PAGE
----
|This is a beautiful male butterfly|
As I have come to find during my studies here in Mexico, there are a number of reasons for migrating. For some, it is safety from political regimes and violence within the country. For others it is the chance to live, not just survive. After visiting the Piedra Herrada Sanctuary, the winter resting place for over 200,000 monarch butterflies, this past weekend, I have come to find that these migrating butterflies and the poor campesinos of Mexico have a lot in common. The butterflies migrate from the north to mate and provide a safe space for their offspring to flourish. They travel for thousands of miles, in dangerous conditions, to reach their destination. How is this any different from many Mexican families who migrate to the U.S. to provide a better chance of living for their children and wives? Men, women, and children cross the U.S.-Mexican border every day in order to make a life for themselves. It is extremely hot in the day and many die of dehydration. In the evening, it cools off but there are rattlesnakes, scorpions, and other dangerous animals that make sleeping impossible. Not only do they have nature to combat, but they also work with coyotes, experienced guides in crossing the border, who are known for their brutality. Many times women are raped and abused, they stack migrants on top of one another like boards in vehicles, and they demand more and more money from the very people who are migrating to gain some form of capital. It is a dangerous journey, but many continue to make this trip because they feel it is the only way to make any success.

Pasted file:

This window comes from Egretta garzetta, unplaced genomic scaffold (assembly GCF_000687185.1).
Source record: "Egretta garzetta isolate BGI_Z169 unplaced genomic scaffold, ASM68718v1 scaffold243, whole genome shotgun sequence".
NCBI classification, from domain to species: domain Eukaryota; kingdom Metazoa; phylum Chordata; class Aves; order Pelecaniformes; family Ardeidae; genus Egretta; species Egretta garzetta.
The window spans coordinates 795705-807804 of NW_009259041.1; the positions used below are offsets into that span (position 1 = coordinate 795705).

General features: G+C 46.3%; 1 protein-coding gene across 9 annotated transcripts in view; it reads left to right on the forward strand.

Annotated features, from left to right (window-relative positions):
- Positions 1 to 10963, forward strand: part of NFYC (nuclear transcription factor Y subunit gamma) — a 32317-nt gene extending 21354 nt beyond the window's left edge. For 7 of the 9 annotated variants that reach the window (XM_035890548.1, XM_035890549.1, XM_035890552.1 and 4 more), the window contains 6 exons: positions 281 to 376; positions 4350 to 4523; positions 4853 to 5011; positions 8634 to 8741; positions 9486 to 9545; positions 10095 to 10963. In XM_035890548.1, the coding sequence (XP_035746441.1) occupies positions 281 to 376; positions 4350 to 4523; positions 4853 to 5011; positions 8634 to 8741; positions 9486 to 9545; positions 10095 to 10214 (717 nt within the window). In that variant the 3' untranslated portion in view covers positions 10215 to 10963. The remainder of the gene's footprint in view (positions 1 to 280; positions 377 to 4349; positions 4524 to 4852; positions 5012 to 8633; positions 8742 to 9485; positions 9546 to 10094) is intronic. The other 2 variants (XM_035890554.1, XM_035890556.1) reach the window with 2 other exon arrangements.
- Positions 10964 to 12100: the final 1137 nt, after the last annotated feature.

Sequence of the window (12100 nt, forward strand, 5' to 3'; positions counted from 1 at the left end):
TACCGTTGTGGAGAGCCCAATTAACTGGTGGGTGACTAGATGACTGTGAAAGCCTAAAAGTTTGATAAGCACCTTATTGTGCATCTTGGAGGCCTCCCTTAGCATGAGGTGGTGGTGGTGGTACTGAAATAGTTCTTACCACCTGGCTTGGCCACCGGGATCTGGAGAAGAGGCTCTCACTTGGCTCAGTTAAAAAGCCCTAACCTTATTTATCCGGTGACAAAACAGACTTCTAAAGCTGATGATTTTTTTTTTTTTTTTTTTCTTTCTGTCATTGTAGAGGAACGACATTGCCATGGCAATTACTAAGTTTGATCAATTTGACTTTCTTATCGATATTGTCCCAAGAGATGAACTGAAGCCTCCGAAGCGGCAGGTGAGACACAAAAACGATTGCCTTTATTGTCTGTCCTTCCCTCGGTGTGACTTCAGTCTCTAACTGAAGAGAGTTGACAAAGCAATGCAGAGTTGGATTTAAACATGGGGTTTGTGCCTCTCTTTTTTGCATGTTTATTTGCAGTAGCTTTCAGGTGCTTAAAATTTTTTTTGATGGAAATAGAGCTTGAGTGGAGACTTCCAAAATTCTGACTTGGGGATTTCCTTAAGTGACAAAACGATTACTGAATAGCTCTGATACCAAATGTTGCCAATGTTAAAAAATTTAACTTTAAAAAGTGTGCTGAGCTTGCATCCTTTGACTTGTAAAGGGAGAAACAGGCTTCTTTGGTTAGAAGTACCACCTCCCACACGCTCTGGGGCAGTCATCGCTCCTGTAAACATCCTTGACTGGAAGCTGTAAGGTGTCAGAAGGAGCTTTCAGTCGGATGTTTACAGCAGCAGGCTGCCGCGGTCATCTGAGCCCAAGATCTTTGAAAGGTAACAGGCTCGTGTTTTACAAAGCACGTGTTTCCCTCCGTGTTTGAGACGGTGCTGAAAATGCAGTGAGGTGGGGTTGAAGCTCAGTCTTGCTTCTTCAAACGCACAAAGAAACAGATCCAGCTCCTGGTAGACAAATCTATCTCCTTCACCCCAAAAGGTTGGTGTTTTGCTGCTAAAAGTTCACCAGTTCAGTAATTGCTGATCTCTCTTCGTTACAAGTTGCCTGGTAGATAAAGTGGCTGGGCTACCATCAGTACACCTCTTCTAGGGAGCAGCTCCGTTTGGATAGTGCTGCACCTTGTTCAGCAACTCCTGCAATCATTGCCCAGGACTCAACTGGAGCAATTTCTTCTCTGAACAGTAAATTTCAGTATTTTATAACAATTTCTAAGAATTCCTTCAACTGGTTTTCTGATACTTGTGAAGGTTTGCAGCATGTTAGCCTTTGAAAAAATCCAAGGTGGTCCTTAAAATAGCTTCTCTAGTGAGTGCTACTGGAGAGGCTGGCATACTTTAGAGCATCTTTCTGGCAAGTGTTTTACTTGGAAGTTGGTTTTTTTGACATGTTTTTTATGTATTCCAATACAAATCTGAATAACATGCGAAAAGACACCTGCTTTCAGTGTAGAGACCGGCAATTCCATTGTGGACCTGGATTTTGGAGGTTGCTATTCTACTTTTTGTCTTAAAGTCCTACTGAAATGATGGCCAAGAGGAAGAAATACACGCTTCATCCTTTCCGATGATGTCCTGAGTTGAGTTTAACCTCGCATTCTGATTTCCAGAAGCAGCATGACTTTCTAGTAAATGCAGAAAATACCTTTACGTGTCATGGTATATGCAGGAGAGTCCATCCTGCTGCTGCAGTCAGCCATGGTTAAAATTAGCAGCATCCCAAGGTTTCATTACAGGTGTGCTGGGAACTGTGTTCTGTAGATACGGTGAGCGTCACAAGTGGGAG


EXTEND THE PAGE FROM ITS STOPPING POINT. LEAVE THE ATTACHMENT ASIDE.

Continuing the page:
|These clumps of "leaves" are actually butterflies crowding|
together on trees. There are more than 200,000 in this
sanctuary, so there are easily thousands of butterflies
on a single tree.
We climbed the mountain, at the butterfly sanctuary, using horses from local campesinos. The higher we climbed, the quieter it became; I could practically hear the flapping of wings. At the top of the mountain, the butterflies resided on the trees that have been holding their ancestors for hundreds of years. They appeared as leaves on the trees, all bunched together, becoming one community. Just as these butterflies stayed together, migrants who come to the U.S. find others in their community and stick with them, a survival tactic to help improve their chances of finding jobs, learning the language, and understanding the rules of the land. Often families and people from the same small towns (pueblos) migrate to the same city in the U.S. because they have a connection there and feel safer and more comfortable. The young man who allowed me to ride on his horse told me that after he graduated, he planned on joining his brother in the U.S. His mom was not pleased, but he said, "She knows what to expect. No one can make it here and she knows the best thing for me is to join my brother."
|The butterflies were in flight! It sounded like a|
thousand leaves falling from the trees. It was a magical
and powerful moment.
The only similarity I could not find with both of these migrants is that one receives a residing place protected by the country, the other does not. The Mexican migrants continue to be mistreated in the U.S. As a future social worker, this experience opened my eyes to the needs that this particular population has. I know that I must fight for them to have a safe resting place in the U.S. and fight for rights within our country so that they can easily leave when they have done what they need to do, just like the monarch butterflies. They always return to the north. Mexicans do not, not because they don't want to, but because they have no other choice. I hope to change that.
Written by AnnMarie Eliason
Written by AnnMarie Eliason